When the editors at Ashland Creek Press went looking for a cover for their newest publication, "Balance of Fragile Things," by Olivia Chadha, they didn't have to look very far.
During a fair at the Briscoe Art Wing, they happened upon Pegi Smith's paintings, and they knew she was the perfect match for the book.
"Finding the right image for a book cover is always a challenge, but when we saw Pegi's artwork, we were just drawn to it," said editor Midge Raymond, who, with her husband John Yunker, founded Ashland Creek Press. " 'Balance of Fragile Things' is a lovely novel with environmental themes, and part of that is connected to butterflies. Pegi's paintings fit with the book's nature themes," she added.
The couple selected Smith's "On the Wings of Butterflies," from the artist's series of wing paintings ranging from butterflies to doves to dragons. The paintings are all in rich, earthy colors, with delicate subjects seeming to float across the canvas, or in this case, the book cover.
"Balance of Fragile Things" is the story of a mixed Indian and Latvian family learning to come together in difficult times, while they unravel a potentially devastating environmental mystery.
The novel opens with teenager Vic Singh finding a dead blue butterfly in his upstate New York village and quietly unfolds the story of Vic's family and a web of environmental connections to the mysterious butterfly. The book is a love letter to families and a celebration of their inevitable complications and their resiliency. It also offers a strong environmental message, combining scientific discussions of far-reaching ecological abuses and poetic descriptions of butterflies and their habitat. It's this message and the warm tone of the book that Raymond and Yunker wanted reflected in their book cover.
Although Smith, who lives in the Colestin Valley, has enjoyed success as a sculptor, painter and musician, this is the first time her work has been used on a book cover.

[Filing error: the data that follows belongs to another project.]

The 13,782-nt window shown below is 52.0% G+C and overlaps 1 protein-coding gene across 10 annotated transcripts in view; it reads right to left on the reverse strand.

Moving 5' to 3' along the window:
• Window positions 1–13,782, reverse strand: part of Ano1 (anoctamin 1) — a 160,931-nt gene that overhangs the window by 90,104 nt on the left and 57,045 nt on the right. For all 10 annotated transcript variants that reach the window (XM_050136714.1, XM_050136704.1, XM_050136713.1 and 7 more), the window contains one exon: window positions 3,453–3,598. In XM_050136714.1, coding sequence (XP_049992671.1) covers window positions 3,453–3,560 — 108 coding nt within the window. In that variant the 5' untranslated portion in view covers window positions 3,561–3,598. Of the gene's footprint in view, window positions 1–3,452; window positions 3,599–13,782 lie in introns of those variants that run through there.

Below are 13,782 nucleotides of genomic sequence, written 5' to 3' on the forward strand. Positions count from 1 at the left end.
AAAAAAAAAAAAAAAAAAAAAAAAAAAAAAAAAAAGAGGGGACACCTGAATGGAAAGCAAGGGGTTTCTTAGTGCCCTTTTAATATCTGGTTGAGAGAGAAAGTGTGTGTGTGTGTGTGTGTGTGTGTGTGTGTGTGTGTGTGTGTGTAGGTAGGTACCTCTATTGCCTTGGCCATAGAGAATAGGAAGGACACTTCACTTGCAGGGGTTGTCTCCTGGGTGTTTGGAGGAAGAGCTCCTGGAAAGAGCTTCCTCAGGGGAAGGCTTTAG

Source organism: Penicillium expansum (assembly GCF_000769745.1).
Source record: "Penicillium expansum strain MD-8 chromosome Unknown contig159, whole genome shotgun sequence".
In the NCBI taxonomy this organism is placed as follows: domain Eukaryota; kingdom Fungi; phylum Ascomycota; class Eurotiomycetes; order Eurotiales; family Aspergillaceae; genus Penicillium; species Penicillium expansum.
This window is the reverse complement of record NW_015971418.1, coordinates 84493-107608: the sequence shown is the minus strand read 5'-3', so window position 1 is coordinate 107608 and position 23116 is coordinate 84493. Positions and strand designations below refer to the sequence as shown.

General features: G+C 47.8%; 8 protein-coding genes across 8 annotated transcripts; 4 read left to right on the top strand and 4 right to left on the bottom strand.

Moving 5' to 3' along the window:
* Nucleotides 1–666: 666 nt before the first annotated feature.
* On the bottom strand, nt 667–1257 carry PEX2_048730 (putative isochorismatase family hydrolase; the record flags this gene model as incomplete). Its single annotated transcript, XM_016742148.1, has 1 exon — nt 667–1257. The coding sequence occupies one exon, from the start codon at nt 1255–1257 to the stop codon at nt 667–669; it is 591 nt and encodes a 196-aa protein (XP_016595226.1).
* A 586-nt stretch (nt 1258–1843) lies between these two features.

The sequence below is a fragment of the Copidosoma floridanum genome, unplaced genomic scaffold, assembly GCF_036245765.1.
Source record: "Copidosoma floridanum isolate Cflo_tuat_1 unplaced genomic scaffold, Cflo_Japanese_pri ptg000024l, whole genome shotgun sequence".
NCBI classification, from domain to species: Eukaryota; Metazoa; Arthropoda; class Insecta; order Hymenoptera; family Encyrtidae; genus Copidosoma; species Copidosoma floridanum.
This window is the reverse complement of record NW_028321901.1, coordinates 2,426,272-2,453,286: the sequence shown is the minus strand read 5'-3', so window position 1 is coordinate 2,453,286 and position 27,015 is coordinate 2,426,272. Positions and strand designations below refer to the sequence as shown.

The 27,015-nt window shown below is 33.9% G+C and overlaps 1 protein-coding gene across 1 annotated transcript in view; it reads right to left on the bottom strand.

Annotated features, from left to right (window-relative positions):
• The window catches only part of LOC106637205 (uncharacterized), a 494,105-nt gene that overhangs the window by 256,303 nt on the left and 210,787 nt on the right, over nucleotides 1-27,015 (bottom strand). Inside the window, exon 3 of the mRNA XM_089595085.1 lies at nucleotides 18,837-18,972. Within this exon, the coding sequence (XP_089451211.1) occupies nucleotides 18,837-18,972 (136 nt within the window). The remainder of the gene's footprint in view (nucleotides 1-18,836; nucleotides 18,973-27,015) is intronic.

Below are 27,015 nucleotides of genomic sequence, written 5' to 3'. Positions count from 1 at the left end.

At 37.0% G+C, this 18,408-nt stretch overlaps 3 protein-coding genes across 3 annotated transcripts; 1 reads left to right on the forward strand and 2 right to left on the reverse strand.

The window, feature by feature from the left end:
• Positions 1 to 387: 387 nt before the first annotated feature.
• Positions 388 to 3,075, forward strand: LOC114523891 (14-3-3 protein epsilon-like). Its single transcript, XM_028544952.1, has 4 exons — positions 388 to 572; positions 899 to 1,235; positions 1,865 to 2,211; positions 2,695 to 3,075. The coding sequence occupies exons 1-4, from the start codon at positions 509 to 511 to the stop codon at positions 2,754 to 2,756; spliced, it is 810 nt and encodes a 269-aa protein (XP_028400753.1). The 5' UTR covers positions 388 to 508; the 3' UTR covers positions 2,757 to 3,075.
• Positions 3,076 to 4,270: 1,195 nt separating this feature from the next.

"When Midge and John asked me about doing the book cover, I thought that was great, but when I heard it was an environmental book, I wanted to do it right away. I love being connected to something with such an important message," said Smith.
Smith said her paintings reflect her personal connection with nature and her own emotions. While she had been sculpting for a long time, she came to painting only six years ago. "The first time I painted anything, it was because I was angry. I got pissed at my boyfriend and just wanted to channel those feelings. As I was painting, I realized that I had something here, that I wanted to keep on doing it. It's where my focus is now and it feels right," she said.
Both Smith and Raymond were pleased to be working locally. "It's always good to support other local businesses and local artists. I'm happy we found each other," said Raymond.
Smith added that while she wasn't looking to do a book cover, she was excited to find her work fit in with this particular book. "I wouldn't want my painting connected with just anything. I'm glad it is a book that reflects my values about conservation and nature," she said.
Ashland Creek Press offers a number of fiction works with environmental themes. Raymond says that eco-fiction can be a gateway to environmental discussion.
"It's a growing trend," said Raymond. "Eco-fiction is an excellent way to share environmental facts but at the same time tell a story and show the emotional connections we can make with the natural world."
Angela Decker is a freelance writer in Ashland and can be reached at firstname.lastname@example.org.